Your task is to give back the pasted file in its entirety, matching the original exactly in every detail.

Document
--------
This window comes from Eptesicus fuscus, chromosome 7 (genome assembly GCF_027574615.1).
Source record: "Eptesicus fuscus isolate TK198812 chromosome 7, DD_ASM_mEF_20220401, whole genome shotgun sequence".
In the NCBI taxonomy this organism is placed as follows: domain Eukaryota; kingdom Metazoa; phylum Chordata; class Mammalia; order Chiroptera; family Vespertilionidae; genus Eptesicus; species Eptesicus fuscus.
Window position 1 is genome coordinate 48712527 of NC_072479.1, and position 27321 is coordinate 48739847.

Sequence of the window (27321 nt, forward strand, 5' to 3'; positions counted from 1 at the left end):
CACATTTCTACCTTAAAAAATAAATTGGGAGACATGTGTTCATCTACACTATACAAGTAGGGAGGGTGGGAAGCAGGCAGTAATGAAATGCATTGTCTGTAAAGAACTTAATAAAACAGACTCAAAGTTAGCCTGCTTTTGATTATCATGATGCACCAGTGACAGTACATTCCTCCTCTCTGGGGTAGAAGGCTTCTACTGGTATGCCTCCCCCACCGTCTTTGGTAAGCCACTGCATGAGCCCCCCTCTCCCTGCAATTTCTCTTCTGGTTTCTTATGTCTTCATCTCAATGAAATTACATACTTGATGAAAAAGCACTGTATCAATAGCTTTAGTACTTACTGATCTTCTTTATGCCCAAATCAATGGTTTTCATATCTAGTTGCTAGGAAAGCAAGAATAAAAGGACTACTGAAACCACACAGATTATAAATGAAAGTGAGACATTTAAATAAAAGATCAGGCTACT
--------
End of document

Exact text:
This window comes from Eptesicus fuscus, chromosome 7 (genome assembly GCF_027574615.1).
Source record: "Eptesicus fuscus isolate TK198812 chromosome 7, DD_ASM_mEF_20220401, whole genome shotgun sequence".
In the NCBI taxonomy this organism is placed as follows: domain Eukaryota; kingdom Metazoa; phylum Chordata; class Mammalia; order Chiroptera; family Vespertilionidae; genus Eptesicus; species Eptesicus fuscus.
Window position 1 is genome coordinate 48712527 of NC_072479.1, and position 27321 is coordinate 48739847.

Sequence of the window (27321 nt, forward strand, 5' to 3'; positions counted from 1 at the left end):
CACATTTCTACCTTAAAAAATAAATTGGGAGACATGTGTTCATCTACACTATACAAGTAGGGAGGGTGGGAAGCAGGCAGTAATGAAATGCATTGTCTGTAAAGAACTTAATAAAACAGACTCAAAGTTAGCCTGCTTTTGATTATCATGATGCACCAGTGACAGTACATTCCTCCTCTCTGGGGTAGAAGGCTTCTACTGGTATGCCTCCCCCACCGTCTTTGGTAAGCCACTGCATGAGCCCCCCTCTCCCTGCAATTTCTCTTCTGGTTTCTTATGTCTTCATCTCAATGAAATTACATACTTGATGAAAAAGCACTGTATCAATAGCTTTAGTACTTACTGATCTTCTTTATGCCCAAATCAATGGTTTTCATATCTAGTTGCTAGGAAAGCAAGAATAAAAGGACTACTGAAACCACACAGATTATAAATGAAAGTGAGACATTTAAATAAAAGATCAGGCTACT